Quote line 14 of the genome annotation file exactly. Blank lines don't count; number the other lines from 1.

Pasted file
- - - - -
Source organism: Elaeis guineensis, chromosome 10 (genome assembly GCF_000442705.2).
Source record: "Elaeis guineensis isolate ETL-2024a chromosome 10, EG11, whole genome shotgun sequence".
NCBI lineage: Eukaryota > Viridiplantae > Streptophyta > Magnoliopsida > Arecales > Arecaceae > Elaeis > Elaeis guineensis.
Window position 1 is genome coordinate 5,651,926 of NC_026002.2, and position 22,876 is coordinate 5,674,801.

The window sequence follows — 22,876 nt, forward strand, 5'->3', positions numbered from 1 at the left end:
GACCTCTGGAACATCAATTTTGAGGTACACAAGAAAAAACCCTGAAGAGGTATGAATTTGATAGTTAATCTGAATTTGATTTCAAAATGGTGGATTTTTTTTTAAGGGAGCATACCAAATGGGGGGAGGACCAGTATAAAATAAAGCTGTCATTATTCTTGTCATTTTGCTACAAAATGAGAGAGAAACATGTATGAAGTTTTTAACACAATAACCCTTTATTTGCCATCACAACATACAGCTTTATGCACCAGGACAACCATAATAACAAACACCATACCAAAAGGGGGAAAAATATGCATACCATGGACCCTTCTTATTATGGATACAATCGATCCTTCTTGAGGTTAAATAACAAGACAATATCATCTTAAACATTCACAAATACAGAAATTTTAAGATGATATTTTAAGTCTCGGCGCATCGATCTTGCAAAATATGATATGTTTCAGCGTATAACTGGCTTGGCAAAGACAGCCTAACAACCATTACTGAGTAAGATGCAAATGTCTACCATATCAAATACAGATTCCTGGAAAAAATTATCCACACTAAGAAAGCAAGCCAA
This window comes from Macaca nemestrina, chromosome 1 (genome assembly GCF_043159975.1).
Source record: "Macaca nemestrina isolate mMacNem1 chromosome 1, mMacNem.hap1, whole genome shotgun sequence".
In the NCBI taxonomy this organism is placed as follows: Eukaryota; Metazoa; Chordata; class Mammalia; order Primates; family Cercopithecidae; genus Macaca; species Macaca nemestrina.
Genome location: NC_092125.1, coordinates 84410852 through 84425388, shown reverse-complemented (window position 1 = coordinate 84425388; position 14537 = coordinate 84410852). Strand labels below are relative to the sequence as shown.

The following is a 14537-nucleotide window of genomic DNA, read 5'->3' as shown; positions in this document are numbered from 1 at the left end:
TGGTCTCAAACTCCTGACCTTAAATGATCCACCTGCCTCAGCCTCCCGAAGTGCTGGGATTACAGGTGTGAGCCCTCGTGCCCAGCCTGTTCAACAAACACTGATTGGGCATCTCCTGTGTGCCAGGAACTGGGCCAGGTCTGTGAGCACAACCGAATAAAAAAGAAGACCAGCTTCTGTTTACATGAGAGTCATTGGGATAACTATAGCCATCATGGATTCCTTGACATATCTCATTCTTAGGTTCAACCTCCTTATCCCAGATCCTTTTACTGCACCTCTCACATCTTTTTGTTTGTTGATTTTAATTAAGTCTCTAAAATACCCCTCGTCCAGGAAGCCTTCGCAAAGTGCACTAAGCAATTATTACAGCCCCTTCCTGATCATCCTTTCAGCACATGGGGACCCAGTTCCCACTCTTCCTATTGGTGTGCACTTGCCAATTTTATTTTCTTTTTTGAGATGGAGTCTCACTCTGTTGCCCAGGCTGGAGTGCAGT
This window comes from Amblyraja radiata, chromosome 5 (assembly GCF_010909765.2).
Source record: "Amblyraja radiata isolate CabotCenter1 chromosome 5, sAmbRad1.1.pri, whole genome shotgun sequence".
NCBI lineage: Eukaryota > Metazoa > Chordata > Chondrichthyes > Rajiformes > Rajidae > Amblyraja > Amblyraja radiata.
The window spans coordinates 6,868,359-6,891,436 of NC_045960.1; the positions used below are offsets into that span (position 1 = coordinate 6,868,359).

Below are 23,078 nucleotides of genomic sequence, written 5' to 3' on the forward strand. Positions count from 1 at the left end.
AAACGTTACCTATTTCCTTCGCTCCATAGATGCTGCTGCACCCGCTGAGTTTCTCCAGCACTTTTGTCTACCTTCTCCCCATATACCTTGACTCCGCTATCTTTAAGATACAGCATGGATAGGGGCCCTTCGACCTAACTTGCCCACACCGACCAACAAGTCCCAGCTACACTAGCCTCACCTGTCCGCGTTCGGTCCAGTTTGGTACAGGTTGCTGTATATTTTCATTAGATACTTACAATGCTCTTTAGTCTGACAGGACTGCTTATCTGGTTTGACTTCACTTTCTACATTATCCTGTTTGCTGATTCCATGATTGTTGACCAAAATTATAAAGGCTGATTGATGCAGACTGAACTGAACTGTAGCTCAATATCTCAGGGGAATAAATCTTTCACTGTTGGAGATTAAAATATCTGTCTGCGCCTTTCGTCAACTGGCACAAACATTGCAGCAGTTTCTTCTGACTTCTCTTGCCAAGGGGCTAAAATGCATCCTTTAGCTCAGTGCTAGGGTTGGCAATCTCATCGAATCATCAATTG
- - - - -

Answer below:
Source record: "Amblyraja radiata isolate CabotCenter1 chromosome 5, sAmbRad1.1.pri, whole genome shotgun sequence".